No more Mr. Nice Musketeer.
If you’re looking for the stylish, high-flying hoops of past seasons at Cintas Center, this year’s Xavier team might disappoint.
Until they get fully healthy and gain some semblance of continuity on offense, the Musketeers will have to win ugly. Travis Steele’s mandate that his team be “elite” defensively isn’t just coach-speak. It’s a matter of necessity.
On Tuesday night, 21st-ranked Xavier overcame some woeful shooting to outlast the Missouri Tigers 63-58 in overtime. This game was no Picasso. Far from it.
In the first half, Xavier limited the Tigers to just 25% shooting. Mizzou went 1-for-9 from three-point range. The Musketeers forced 13 turnovers.
After halftime, Xavier went cold. The Musketeers went scoreless for more than seven minutes. They made one of nine three-point shot attempts: Naji Marshall’s game-tying three-pointer with 26 seconds left.
“This game came down to toughness,” Steele said. “I’m from a small town, this was what we call a rock fight.”
The Musketeers held Missouri to one field goal in overtime. Xavier went 8 of 10 from the free throw line — something that hasn’t been a strength this season — to seal the victory.
And there was an element of nastiness.
With 5:22 left in the first half, 6-foot-8-inch junior Jason Carter, an Ohio University transfer, came down with a rebound surrounded by three Missouri Tigers. Elbows flailed, players bodied up, and Carter ultimately was fouled. The Musketeers’ bench erupted. Cintas rocked.
In the second half, Musketeers guard Quentin Goodin saved a ball from going out of bounds by pounding it off Missouri’s Mitchell Smith. Glares were exchanged. Again, Cintas roared.
Even amid a second-half drought that was so un-Cintas like that it had the sold-out crowd of 10,224 paying closer attention to Evansville’s upset of top-ranked Kentucky, the Musketeers never backed down.
Tuesday’s game wasn’t for the meek.
“On the defensive end we brought a bunch of intensity,” said junior guard Paul Scruggs. “We just locked up. We showed we can fight through that adversity. It showed our team is here. We came into this game knowing we had to attack and keep attacking.”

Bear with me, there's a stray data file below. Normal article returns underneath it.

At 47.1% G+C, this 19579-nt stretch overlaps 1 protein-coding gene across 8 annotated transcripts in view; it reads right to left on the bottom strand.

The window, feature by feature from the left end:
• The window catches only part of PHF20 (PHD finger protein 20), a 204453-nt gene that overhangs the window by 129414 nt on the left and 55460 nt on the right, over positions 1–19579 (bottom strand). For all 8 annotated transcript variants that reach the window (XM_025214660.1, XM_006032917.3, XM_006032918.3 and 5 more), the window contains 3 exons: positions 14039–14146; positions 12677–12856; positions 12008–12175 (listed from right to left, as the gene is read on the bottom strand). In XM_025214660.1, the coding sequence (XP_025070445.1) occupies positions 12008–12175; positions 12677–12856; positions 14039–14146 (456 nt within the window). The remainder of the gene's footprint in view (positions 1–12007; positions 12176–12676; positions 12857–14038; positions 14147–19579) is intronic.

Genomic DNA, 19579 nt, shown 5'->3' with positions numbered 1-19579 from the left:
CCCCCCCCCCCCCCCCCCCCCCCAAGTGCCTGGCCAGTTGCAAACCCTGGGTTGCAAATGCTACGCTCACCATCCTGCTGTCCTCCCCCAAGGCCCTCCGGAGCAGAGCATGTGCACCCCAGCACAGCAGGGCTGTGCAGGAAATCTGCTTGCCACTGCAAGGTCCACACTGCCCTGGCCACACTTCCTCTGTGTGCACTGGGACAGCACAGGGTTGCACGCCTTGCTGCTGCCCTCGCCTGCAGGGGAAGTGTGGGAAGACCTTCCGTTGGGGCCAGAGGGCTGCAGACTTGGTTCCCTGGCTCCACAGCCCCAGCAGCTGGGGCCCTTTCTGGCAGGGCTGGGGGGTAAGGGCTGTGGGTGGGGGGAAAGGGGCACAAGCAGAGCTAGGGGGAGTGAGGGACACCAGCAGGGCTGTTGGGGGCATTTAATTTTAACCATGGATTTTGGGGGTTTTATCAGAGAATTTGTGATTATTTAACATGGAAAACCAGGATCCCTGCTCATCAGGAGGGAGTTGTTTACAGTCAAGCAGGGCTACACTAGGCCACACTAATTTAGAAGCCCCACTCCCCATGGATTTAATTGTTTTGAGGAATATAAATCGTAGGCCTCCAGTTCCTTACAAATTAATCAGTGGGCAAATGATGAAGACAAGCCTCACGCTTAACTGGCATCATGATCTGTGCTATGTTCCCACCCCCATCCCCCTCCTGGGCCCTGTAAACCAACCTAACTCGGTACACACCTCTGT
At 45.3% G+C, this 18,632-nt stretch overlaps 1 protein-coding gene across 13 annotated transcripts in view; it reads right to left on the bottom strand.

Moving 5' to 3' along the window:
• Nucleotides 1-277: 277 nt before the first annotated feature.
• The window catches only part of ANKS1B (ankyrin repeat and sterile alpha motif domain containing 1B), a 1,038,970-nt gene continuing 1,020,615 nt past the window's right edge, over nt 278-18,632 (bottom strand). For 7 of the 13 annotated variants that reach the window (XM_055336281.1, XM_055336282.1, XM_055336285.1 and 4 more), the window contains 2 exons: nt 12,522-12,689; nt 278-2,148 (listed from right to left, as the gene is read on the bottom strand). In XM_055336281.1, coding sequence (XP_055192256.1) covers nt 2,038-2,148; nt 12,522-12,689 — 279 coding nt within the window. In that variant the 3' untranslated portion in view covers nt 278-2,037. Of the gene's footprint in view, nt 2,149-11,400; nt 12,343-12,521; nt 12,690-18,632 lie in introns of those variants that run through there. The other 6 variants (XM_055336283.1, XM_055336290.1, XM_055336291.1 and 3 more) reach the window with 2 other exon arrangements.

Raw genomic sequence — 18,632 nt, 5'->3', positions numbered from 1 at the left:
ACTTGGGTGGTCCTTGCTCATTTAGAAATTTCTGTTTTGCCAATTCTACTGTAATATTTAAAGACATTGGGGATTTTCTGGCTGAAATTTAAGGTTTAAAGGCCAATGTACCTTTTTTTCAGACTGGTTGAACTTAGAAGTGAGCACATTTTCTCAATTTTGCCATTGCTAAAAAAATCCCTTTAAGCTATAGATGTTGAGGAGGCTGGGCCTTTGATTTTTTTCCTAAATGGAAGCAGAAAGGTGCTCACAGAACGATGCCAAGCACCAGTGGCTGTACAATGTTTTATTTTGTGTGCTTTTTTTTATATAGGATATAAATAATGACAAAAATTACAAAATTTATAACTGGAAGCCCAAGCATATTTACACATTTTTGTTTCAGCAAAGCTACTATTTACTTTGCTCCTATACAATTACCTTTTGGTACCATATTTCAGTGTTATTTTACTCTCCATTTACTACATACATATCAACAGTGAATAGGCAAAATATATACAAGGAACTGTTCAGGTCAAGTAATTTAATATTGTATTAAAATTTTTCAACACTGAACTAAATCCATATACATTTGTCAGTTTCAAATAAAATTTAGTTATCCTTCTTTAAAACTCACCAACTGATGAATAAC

“We picked our brothers up,” Carter added.
Steele commended his players for not taking their foot off the gas defensively, even while they were falling apart at the offensive end of the floor.
“They did what we ask them to do, to not attach our defense to our offense,” Steele said. “I’m really proud of how our guys responded.”
Scruggs delivered his own version of toughness, playing with his left leg wrapped after missing one game with a knee sprain. He scored all 12 of his points after halftime including four crucial points in overtime.
“He’s a tough kid,” Steele said. “A warrior.”
Steele had a team of warriors on Tuesday.
With their half-court offense in disarray, the Musketeers generated 18 points of 20 Missouri turnovers. They got 10 points off fast-break opportunities.
Xavier hasn’t produced the most beautiful brand of basketball during the first three games, but the track record of the players on the roster and the impending debut of freshman guard KyKy Tandy, who is out injured, are indications that the offense could eventually come.
Through three games, the Musketeers are 13 of 63 from three-point range for a whopping 20%. Many of those misses haven’t been bad looks, and Steele is confident that the shots eventually will find their way through the net.
Until then, the defensive effort has to be a constant.
A brief three-point barrage aside, that was the case for the Musketeers on Tuesday night. Missouri was 0-for-8 from three-point range before finally connecting just before the halftime buzzer.
Tuesday night was a decent measuring stick, albeit one that arrived early in the season.
Last year in Columbia, Missouri, the Musketeers got pushed around in a 71-56 loss to the Tigers. Xavier trailed by as many as 29 points. In that game, Mizzou forward Jeremiah Tilmon dominated the post with a career-high 23 points on 10 of 15 shooting and 10 rebounds.
On Tuesday, Tilmon scored only eight points and spent most of the night mired in foul trouble.
The Musketeers had 10 “kills” on Tuesday night, something Xavier’s coaches have been keeping track of for a few years now. A kill is three consecutive defensive stops. The team’s tally now is being tracked on the scoreboard at Cintas. When Xavier gets more than seven kills, they win 98% of their games. Tuesday night nearly defied that statistic.
It is early in the season, of course. The Musketeers have a few months to hit their stride offensively. But Xavier’s identity is beginning to take shape.
November is the month when pretty much every college basketball coach in America is seeking identity for his team, no matter how talented the roster might be on paper.
Just ask John Calipari.
“It takes time,” Steele said. “You try to figure out your team. How you look now can be totally different than how you are at the end of the season. It’s all about sticking to the process and getting better every single day.”